We need a Canadians with Disabilities Act to supplement provincial accessibility laws in provinces like Ontario and Manitoba. Those laws don’t fully regulate barriers in the federal sphere, like Government of Canada services.

Be brief – candidates and news reporters are extremely busy during election campaigns.

Be personal. People remember stories better than statistics. By sharing a bit about your own situation, you make this issue far more memorable and compelling.

b) Tips for Phoning or Visiting a Candidate’s Campaign Office:

Usually, a receptionist or campaign volunteer will take your call. The candidate is likely out knocking on doors to meet voters. Here is what you might say when they answer your call or meet you at their campaign office. You should try to get the receptionist or volunteer on our side, by getting them interested in a Canadians with Disabilities Act. We have found that often, campaign staff and volunteers have their own experience with disability accessibility barriers.

ME: Hello, my name is [insert name] and I’m a voter and constituent of [insert riding]. I’d like to speak with the candidate to introduce myself. Would he/she be available?

RECEPTIONIST: No, he/she is out at the moment. Can I take a message?

ME: Yes, please. My name is [insert name], and I’m a person with a disability/family member or friend of someone with a disability advocating for Parliament to enact a Canadians with Disabilities Act. I can be reached at [insert number].

I want to know your Party’s position on this issue, and to know what this candidate’s personal position is. I am eager to know if the candidate will support the call from Canadians with disabilities that the next Parliament pass a Canadians with Disabilities Act. We need this law to make Canada become fully accessible to all people with disabilities, as much as the Canadian Government can make this happen. It would be great if you can let the candidate know about this issue. It’s all available and easy to quickly read, if you visit www.BarrierFreeCanada.org.

Note: It is helpful to try to convince a campaign staff member or volunteer. If they get really excited about this issue, they can call their party’s campaign headquarters and help turn up the heat on this issue.

When Talking to a Candidate Wherever You Meet Them

ME: My name is [insert name] and I am a voter in [insert riding]. I’m also a person with a disability/family member or friend of someone with a disability trying to get the federal government to pass a Canadians with Disabilities Act. [Describe your connection to disability.]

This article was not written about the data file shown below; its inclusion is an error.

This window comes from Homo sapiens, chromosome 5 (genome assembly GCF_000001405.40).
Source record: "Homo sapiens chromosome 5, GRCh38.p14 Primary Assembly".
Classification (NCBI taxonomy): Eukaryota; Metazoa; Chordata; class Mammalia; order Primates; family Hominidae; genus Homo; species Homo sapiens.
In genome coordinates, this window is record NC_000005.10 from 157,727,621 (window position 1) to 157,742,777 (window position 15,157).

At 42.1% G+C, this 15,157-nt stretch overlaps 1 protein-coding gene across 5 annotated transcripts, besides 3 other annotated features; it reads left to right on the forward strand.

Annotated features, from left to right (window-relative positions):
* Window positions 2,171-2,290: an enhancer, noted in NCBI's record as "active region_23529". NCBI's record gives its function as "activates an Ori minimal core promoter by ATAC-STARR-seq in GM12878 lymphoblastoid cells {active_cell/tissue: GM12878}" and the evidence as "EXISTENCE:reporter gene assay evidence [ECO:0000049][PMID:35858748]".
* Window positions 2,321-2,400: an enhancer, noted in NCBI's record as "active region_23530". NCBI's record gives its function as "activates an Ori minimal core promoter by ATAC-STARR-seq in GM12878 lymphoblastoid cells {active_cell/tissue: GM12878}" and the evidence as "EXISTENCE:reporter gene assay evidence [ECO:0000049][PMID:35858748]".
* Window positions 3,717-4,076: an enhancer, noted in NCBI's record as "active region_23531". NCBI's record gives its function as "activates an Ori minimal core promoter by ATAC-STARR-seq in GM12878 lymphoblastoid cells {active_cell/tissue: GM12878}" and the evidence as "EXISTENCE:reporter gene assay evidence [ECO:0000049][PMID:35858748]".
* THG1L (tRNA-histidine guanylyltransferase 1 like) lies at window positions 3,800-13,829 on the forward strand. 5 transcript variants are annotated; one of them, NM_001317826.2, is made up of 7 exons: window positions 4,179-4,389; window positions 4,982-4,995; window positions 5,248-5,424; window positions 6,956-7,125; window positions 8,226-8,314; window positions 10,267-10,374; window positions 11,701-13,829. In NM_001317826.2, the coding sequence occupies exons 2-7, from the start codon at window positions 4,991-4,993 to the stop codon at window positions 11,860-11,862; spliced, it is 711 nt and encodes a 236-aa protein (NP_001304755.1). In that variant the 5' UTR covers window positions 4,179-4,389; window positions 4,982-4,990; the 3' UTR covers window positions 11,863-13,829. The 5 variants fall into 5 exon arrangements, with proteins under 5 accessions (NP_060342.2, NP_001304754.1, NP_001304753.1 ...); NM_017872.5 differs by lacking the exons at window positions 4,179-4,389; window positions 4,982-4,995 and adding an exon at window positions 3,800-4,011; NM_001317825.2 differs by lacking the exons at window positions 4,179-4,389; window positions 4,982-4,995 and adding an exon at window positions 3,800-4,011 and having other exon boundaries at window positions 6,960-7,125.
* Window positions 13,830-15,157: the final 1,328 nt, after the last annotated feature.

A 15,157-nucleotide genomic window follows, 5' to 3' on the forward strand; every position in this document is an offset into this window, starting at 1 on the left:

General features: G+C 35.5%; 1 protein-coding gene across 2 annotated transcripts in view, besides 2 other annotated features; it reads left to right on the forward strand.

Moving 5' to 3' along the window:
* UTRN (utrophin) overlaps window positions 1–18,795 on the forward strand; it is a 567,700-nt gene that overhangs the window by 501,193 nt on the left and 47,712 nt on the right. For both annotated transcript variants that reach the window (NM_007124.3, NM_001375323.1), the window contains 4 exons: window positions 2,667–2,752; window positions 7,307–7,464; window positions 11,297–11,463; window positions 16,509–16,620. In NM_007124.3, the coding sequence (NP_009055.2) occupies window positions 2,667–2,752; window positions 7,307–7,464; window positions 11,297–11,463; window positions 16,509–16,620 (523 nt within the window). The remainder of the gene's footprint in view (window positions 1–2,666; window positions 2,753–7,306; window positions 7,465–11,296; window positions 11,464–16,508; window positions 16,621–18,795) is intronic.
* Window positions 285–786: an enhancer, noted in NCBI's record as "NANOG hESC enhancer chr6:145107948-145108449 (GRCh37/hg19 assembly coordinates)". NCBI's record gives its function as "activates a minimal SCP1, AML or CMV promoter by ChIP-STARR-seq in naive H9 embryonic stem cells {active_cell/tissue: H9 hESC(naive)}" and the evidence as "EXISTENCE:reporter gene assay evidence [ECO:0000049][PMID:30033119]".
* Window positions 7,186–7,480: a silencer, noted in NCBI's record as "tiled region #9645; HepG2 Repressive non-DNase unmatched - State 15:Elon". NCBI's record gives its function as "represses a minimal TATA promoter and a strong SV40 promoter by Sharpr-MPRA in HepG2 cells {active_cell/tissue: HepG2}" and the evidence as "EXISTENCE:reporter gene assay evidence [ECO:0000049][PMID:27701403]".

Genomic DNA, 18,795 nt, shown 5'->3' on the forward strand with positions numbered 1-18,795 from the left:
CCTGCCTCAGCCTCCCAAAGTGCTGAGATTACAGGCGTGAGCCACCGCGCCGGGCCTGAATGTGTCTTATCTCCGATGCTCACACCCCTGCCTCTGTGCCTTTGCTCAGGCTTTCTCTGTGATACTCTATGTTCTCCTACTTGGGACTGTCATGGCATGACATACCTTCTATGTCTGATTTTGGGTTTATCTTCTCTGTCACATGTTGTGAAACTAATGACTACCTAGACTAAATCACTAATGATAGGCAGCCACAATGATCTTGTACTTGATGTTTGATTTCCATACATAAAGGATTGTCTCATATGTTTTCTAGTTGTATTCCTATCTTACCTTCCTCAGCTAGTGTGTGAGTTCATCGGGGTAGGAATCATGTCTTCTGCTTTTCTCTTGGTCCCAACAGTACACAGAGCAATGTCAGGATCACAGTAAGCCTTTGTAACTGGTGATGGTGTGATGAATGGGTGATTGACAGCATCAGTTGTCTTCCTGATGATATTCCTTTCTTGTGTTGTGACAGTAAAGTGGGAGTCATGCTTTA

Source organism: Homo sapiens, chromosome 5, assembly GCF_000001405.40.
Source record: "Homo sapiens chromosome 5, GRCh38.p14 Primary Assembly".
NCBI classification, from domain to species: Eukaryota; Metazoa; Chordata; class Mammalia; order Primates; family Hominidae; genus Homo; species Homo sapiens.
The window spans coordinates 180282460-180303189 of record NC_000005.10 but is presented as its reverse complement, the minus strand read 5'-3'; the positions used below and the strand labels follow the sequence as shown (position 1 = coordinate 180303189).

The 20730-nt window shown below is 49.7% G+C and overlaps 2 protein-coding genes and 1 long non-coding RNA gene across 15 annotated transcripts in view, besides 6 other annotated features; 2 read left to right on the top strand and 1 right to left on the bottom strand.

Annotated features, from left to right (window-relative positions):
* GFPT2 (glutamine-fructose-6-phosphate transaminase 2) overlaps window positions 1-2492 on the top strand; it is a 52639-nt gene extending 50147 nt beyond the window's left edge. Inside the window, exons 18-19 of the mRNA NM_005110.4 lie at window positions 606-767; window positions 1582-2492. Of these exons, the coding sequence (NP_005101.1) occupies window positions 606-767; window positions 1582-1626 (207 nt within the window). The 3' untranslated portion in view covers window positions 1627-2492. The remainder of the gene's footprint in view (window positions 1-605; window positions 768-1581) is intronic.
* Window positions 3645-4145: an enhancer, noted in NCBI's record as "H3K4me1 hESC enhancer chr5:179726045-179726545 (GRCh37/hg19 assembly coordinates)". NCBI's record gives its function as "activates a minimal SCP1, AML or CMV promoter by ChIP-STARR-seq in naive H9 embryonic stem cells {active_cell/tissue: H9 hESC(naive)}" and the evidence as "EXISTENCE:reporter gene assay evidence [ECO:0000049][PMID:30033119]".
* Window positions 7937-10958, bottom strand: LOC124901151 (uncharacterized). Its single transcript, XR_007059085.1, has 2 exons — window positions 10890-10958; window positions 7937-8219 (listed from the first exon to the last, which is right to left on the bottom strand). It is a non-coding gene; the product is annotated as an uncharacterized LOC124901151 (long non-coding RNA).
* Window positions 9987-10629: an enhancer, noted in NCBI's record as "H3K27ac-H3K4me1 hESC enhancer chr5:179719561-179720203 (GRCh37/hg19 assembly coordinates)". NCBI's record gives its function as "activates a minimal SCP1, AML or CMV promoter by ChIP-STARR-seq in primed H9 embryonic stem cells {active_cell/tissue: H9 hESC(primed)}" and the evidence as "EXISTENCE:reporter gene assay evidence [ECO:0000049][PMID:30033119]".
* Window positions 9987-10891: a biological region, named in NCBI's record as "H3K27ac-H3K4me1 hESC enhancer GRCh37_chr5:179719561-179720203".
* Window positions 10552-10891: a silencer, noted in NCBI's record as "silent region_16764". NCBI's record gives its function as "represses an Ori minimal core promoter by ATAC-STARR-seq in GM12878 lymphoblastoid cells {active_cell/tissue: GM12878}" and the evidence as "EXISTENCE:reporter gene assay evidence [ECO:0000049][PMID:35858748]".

You may not realize this, but there are over 4 million Canadians with disabilities, and this number is expected to grow to 9 million in the next 15 years. Disability affects everyone. Everyone gets a disability as they grow older.

Canadians with disabilities continue to face barriers in areas that the federal government can address, like air travel, federal government services, banking, Canada Post, phone and cable companies, and other telecommunications. A Canadians with Disabilities Act would set standards for accessibility so we can start removing these barriers without private individuals having to battle these barriers privately, one at a time.

We would like your Party to promise to enact a Canadians with Disabilities Act. A non-partisan grassroots organization called Barrier-Free Canada wrote all the party leaders for a commitment on this back in January of this year.

Will you contact your party leader and try to get them to make the pledge? Would you personally support this kind of law? Would you let others in your party know that this issue is important to your constituents.

Everyone either has a disability now or will get one as they age. So this issue affects all voters.

Emailing a candidate:

Email is a quick and easy way to get your message to candidates. However, candidates often have staff or volunteers monitor email accounts for them. If you want to be sure you’re reaching the candidate him/herself, it is best to email them, and then phone their campaign office.

Sample email:

Dear [insert name],

As an engaged citizen, I would like to congratulate you on your decision to run for public office. There will be plenty of issues being discussed over the next few weeks, and as a person with a disability/family member or friend of someone with a disability, I would like to raise a few points about the need for a Canadians with Disabilities Act.